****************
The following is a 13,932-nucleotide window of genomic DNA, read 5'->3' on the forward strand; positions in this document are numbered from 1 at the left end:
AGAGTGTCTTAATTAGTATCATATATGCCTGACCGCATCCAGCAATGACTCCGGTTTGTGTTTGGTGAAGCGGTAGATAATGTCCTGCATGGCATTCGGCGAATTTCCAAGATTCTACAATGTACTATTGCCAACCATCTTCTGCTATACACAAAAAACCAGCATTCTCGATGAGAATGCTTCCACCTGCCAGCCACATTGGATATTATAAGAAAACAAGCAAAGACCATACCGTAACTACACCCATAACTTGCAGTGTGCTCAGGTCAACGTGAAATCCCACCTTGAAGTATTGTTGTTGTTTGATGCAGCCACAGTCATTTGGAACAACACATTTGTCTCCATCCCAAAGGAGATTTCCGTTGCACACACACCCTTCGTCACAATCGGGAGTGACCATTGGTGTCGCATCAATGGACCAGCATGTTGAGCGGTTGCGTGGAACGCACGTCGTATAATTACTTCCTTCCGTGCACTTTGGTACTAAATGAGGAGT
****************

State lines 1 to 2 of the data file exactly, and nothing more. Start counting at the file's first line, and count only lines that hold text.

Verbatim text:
The following is a 13,932-nucleotide window of genomic DNA, read 5'->3' on the forward strand; positions in this document are numbered from 1 at the left end:
AGAGTGTCTTAATTAGTATCATATATGCCTGACCGCATCCAGCAATGACTCCGGTTTGTGTTTGGTGAAGCGGTAGATAATGTCCTGCATGGCATTCGGCGAATTTCCAAGATTCTACAATGTACTATTGCCAACCATCTTCTGCTATACACAAAAAACCAGCATTCTCGATGAGAATGCTTCCACCTGCCAGCCACATTGGATATTATAAGAAAACAAGCAAAGACCATACCGTAACTACACCCATAACTTGCAGTGTGCTCAGGTCAACGTGAAATCCCACCTTGAAGTATTGTTGTTGTTTGATGCAGCCACAGTCATTTGGAACAACACATTTGTCTCCATCCCAAAGGAGATTTCCGTTGCACACACACCCTTCGTCACAATCGGGAGTGACCATTGGTGTCGCATCAATGGACCAGCATGTTGAGCGGTTGCGTGGAACGCACGTCGTATAATTACTTCCTTCCGTGCACTTTGGTACTAAATGAGGAGT